Resources are my bug bare in schools, I love creating them and the laminator is my ultimate best friend, however as before I constantly find there is just not enough time to be cutting and laminating a whole topics worth of resources (and I applaud those who do) every couple of weeks. Some teachers will read this gritting their teeth and minds screaming “but its your job!”. However, I am not the only trainee on a placement to be hunting around the school’s resources to see what I can borrow for my “mini project” and know from speaking to other professionals that it is all to easy to slip into the routine of grabbing that box off the top shelf, dusting it off and rifling through the same resources used in the eighties for something to teach the children with. I hold my hands up and say I am a hypocrite because I have done it, but am very aware this is one of the worst things that you can do! All of these old resources will have some value yes, and I’m not in anyway saying we should bin them, all I’m saying is we should be not relying on them but mixing them with newer ideas. The Historical Association (2007, p.21) TEACH booklet suggests using puppets, music, films and cartoons that will appeal to today’s children and can also encourage personal engagement with the topic.
Walking around both castles, I also saw many different ways in which you could link different periods of history with other curriculum subjects. Both castles had libraries which I would take as an opportunity to explore some of the books that were written years ago but are still read and thoroughly enjoyed today. Health and wellbeing could be explored through how people would prepare meals and which foods they would eat. I might even attempt to get my class to prepare their own meal from this era to see if they would like eating/prepping foods from these times – if taught the right way, it would certainly relate to their lives today! Finally, I might take a look at some of the scientific findings that have been discovered – for example Thomas Edison’s invention of the light bulb in 1879 – and do some experiments, involving light, of our own. It would all take a little more thought than little old me typing away at my keyboard for 5 minutes, but you all get the idea that it can all be linked together if you try..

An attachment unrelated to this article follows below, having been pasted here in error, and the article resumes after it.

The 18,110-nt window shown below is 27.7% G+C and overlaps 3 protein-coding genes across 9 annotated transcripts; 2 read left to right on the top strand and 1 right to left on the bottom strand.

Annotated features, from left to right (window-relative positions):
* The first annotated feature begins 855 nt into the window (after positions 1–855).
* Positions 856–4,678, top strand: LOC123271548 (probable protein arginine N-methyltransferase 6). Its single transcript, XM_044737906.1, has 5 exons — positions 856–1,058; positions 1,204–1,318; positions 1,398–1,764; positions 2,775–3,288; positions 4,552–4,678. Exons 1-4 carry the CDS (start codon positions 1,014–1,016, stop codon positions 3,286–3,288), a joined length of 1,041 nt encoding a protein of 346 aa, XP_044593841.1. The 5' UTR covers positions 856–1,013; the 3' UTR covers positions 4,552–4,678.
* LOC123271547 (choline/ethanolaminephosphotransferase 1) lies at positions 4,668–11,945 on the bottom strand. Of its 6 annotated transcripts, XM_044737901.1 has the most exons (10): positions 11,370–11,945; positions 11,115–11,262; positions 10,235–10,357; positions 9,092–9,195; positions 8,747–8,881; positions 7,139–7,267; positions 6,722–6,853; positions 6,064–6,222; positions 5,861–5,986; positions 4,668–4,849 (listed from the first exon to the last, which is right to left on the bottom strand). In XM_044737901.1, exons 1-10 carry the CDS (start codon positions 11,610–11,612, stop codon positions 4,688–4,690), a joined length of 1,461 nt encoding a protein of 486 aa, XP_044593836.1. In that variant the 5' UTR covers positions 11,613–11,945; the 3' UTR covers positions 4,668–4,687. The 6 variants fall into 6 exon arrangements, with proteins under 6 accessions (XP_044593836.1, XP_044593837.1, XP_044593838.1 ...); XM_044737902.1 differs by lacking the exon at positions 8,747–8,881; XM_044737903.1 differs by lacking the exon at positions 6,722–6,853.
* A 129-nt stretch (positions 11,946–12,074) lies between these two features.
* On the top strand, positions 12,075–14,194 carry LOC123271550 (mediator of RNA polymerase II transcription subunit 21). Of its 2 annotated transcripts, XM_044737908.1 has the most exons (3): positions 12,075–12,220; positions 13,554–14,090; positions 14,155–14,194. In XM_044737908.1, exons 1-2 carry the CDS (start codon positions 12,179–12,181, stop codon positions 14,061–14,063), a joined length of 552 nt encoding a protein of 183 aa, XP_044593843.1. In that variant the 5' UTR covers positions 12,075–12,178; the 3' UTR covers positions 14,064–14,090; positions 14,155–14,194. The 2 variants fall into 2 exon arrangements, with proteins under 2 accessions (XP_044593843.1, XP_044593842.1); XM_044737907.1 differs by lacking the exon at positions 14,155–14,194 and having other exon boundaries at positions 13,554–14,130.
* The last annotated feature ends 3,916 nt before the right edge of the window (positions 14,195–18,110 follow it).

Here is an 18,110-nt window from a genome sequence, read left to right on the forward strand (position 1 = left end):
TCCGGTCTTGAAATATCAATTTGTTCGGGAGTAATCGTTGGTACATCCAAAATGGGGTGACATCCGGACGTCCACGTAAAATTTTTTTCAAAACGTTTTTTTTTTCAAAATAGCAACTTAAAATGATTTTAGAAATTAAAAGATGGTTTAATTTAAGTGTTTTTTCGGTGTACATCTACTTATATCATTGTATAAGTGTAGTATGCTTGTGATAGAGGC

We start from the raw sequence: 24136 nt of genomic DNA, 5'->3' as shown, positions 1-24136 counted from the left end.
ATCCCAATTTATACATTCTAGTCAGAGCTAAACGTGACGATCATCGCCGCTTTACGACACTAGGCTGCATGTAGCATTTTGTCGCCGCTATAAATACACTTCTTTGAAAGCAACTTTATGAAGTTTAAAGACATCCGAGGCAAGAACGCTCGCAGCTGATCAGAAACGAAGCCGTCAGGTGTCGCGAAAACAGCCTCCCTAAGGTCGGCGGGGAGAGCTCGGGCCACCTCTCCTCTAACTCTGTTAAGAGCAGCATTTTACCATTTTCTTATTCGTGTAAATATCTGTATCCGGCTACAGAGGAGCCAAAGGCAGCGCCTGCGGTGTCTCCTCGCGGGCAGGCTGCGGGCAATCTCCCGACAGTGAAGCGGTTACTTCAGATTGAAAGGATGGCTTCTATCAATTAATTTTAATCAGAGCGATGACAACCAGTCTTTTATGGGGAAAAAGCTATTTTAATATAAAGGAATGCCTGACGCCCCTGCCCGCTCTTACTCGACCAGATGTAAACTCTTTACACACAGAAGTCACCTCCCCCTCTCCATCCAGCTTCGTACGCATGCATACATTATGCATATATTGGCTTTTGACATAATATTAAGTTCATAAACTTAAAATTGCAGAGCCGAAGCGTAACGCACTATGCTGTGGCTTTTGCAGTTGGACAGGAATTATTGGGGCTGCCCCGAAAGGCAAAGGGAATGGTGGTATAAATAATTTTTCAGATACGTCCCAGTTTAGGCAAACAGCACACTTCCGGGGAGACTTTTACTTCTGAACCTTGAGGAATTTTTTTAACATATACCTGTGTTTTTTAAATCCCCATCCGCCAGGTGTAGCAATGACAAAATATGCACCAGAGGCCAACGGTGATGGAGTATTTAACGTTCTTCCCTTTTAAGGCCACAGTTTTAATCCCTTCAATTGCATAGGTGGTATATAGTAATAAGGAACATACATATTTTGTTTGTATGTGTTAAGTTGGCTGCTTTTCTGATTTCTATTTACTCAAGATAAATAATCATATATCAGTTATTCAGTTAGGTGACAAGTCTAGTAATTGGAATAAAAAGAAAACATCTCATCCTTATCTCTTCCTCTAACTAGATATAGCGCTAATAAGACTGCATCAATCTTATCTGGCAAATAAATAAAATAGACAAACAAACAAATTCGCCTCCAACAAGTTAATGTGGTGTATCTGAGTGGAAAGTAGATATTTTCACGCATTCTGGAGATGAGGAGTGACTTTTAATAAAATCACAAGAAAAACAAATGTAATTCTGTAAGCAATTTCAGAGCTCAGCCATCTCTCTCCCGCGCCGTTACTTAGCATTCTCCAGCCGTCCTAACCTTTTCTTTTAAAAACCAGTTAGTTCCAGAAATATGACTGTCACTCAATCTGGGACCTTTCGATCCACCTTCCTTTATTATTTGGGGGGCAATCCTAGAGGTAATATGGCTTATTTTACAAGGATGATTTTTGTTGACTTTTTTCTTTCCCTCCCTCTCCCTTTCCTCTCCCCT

I’ve thoroughly enjoyed my weekend, and I would go to both castles with classes of children to give them a close up view of how people used to live. Moreover, I feel that getting the children out there to see these castles on school trips is a vital part to learning, something which is concured by the Department for Culture, Media and Sport (2004, pp. 4). I see the value in teaching history greatly, and cannot see my opinion changing but only becoming stronger on my social studies course which I am really happy about and excited for. The upcoming weeks will hopefully provide me with many more good practices and recommendations to help me with the constraints that teaching social studies can prove. I might even force myself to visit a few more castles…
Department for Culture, Media and Sport (2004) Inspiration, Identity, Learning: The Value of Museums, Leicester: RCMG.
The Historical Association (2007) T.E.A.C.H: Teaching Emotive and Controversial History 3-19, London: The Historical Association.